It’s time for the compliance community to be hopeful. In the same month, the DOJ announced it was hiring a compliance expert to help make charging decisions, and an administrative law judge refused to allow the SEC to sanction a former Wells Fargo Advisors compliance officer because doing so would make her a scapegoat.
Let’s look first at the way Judge Cameron Elliot described the conditions Judy K. Wolf worked under as a compliance officer at Wells Fargo in 2010. It’s a dreary but familiar description of the old world of Compliance 1.0.
She was low-ranking, relatively low-paid, supervised no one, and worked in a cubicle. Of all the individuals at Wells Fargo who contributed to its compliance failures, the only one charged individually was notably low-ranking. . . . . There is one additional consideration: the fact that Wolf worked in compliance.
Obviously, compliance professionals are subject to the securities laws like everyone else. But Wolf is correct to complain that in compliance, “the risk is much too high for the compensation.”
In my experience, firms tend to compensate compliance personnel relatively poorly, especially compared to other associated persons possessing the supervisory securities licenses compliance personnel typically have, likely because their work does not generate profits directly.
But because of their responsibilities, compliance personnel receive a great deal of attention in investigations, and every time a violation is detected there is, quite naturally, a tendency for investigators to inquire into the reasons that compliance did not detect the violation first, or prevent it from happening at all. . . .
Hurray for Judge Elliot. He showed real insight into how myths survive from the days when compliance officers worked in cubicles, had no status, and were prime targets for scapegoating while others evaded prosecution.
Today’s norm is Compliance 2.0. Compliance officers sit on the C-suite floor and report directly to the board. We can cheer that the principles of Compliance 2.0 have worked their way into the mindset of an SEC administrative judge. At least for him, the day is gone when the feds could blame it on the lowly compliance officer and let the higher ups walk away from phony compliance programs.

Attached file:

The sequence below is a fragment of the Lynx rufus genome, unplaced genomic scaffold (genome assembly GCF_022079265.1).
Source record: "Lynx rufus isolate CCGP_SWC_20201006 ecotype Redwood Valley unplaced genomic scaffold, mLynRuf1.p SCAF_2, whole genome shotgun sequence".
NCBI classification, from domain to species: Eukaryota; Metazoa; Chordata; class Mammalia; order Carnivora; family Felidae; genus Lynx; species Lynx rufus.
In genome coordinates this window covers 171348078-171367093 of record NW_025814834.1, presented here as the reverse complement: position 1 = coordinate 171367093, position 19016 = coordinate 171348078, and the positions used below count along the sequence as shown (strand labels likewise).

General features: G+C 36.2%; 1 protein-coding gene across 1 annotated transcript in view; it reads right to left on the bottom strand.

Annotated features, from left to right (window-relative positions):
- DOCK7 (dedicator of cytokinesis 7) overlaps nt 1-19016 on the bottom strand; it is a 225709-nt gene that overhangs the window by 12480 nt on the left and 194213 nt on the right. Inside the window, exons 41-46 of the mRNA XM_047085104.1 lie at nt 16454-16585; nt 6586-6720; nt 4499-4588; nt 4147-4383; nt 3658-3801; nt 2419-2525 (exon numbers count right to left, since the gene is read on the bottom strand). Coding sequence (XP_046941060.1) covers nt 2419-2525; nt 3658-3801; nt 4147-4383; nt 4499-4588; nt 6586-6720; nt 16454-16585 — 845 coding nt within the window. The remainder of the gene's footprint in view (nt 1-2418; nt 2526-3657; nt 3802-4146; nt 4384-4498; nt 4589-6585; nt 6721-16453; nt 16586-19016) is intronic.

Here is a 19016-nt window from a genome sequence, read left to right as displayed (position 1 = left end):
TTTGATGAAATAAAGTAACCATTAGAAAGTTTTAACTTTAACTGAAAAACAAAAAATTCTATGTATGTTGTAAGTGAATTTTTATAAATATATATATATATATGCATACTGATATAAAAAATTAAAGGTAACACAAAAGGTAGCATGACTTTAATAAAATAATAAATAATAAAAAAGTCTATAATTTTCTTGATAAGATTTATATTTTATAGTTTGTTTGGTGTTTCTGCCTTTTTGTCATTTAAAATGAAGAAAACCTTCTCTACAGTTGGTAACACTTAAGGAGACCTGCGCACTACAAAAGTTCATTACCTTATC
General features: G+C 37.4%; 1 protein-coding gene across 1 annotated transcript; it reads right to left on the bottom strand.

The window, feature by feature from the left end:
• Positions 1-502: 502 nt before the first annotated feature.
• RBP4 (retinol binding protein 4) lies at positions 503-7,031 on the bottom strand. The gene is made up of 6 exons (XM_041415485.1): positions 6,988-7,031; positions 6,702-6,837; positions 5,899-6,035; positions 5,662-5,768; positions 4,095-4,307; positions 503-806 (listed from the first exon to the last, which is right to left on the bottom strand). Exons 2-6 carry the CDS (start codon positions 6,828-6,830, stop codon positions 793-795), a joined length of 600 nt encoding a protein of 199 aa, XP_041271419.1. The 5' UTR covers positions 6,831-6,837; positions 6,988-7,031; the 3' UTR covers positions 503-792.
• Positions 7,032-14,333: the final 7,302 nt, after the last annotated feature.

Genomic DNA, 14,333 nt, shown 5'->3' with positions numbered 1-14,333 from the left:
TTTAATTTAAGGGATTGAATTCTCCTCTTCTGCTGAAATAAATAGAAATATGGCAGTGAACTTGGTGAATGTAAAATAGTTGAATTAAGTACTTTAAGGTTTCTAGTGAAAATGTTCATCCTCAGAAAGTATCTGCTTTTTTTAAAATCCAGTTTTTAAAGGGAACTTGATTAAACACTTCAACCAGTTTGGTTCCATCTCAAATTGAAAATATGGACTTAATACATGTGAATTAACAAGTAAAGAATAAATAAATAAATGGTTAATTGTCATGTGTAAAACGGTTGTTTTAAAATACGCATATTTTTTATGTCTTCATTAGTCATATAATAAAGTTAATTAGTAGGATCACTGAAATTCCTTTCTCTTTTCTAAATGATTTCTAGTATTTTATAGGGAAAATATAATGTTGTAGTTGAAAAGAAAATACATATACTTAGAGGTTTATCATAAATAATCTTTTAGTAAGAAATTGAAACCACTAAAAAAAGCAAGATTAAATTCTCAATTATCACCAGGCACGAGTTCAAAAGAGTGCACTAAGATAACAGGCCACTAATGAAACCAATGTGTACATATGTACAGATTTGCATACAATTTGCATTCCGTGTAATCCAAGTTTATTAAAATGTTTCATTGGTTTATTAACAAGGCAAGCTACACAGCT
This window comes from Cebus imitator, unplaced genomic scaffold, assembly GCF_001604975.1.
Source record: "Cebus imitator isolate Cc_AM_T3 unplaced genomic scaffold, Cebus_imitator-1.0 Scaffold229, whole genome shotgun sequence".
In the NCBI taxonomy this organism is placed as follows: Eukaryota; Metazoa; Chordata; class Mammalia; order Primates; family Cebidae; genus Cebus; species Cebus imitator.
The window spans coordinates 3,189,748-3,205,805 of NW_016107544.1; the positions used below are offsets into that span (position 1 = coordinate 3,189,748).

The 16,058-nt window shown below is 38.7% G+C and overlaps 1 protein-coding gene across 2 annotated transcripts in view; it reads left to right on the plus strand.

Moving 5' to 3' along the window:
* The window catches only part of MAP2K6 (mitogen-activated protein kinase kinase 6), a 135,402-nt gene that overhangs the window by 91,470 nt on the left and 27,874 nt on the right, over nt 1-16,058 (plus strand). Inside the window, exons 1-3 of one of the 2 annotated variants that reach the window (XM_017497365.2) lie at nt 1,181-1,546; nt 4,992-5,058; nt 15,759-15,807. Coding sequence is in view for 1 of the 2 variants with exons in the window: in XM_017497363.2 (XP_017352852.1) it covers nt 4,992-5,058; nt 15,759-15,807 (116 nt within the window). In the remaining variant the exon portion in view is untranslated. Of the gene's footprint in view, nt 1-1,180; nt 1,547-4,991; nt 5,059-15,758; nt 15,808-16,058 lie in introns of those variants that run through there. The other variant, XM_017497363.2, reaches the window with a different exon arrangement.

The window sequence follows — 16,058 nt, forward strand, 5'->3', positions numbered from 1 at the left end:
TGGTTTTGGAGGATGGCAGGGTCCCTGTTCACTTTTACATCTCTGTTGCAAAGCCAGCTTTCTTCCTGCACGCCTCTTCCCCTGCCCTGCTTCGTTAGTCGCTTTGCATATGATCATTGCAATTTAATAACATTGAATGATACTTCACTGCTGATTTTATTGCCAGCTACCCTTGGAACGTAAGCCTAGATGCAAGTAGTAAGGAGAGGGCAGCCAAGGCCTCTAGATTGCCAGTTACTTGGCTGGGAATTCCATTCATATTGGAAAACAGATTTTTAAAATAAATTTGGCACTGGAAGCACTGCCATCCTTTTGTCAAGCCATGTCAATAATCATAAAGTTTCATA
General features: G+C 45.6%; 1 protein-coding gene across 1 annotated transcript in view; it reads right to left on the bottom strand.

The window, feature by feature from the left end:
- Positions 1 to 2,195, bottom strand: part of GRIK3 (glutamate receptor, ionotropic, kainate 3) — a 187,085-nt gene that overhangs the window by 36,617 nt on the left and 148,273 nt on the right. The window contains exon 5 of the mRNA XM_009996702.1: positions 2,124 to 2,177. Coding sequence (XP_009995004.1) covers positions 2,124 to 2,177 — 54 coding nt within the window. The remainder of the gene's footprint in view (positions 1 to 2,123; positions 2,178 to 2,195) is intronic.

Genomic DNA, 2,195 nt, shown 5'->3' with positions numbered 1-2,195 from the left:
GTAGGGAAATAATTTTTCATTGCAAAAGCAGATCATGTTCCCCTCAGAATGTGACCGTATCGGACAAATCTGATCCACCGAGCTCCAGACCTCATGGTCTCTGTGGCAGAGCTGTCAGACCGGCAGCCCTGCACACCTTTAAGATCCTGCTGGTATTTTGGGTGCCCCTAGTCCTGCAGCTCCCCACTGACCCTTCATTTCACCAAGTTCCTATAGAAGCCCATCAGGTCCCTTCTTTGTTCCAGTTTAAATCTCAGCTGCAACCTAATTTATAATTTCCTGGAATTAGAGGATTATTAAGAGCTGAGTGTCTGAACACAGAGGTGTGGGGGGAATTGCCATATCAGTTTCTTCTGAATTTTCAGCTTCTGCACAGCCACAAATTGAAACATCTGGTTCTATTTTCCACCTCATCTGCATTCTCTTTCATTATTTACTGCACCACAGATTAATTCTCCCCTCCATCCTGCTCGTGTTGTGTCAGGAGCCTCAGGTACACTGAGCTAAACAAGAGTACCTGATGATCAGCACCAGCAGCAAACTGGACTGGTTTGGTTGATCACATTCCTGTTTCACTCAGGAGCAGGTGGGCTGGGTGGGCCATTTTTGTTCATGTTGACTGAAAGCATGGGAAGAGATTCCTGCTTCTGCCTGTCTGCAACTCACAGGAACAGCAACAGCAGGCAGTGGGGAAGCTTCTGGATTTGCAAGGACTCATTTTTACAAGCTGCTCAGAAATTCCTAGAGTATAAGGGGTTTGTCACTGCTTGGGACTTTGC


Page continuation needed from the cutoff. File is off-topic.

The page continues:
At the DOJ too, a landmark moment came with the decision to hire an expert to analyze whether companies have effective compliance programs.
That’s another powerful signal that it’s time for senior executives, boards, and their gatekeepers (law and accounting firms, and audit committee heads) to accept the reality of Compliance 2.0.
Just five years ago, a paper compliance program meant mere window dressing, a sham and a fraud. Today, under Compliance 2.0, a paper compliance program means no independent, autonomous, empowered, compliance staff overseen by the board, and the absence of expertise and authority to enforce the company’s code of conduct. That’s already a startling amount of change in the compliance landscape.
Judge Elliot not only talked about the change. He also sent a clear message to the SEC and those it regulates that Compliance 1.0 is gone and should be forgotten. Let’s all stop thinking of compliance officers as scapegoats and martyrs.
So here’s my conclusion: It’s time to have compliance programs that are intended to work, and to have compliance officers with the power, prestige, and authority to make it happen.
Michael Scher is a senior editor of the FCPA Blog. He has over three decades of experience as a senior compliance officer and attorney for international transactions. He can be contacted here.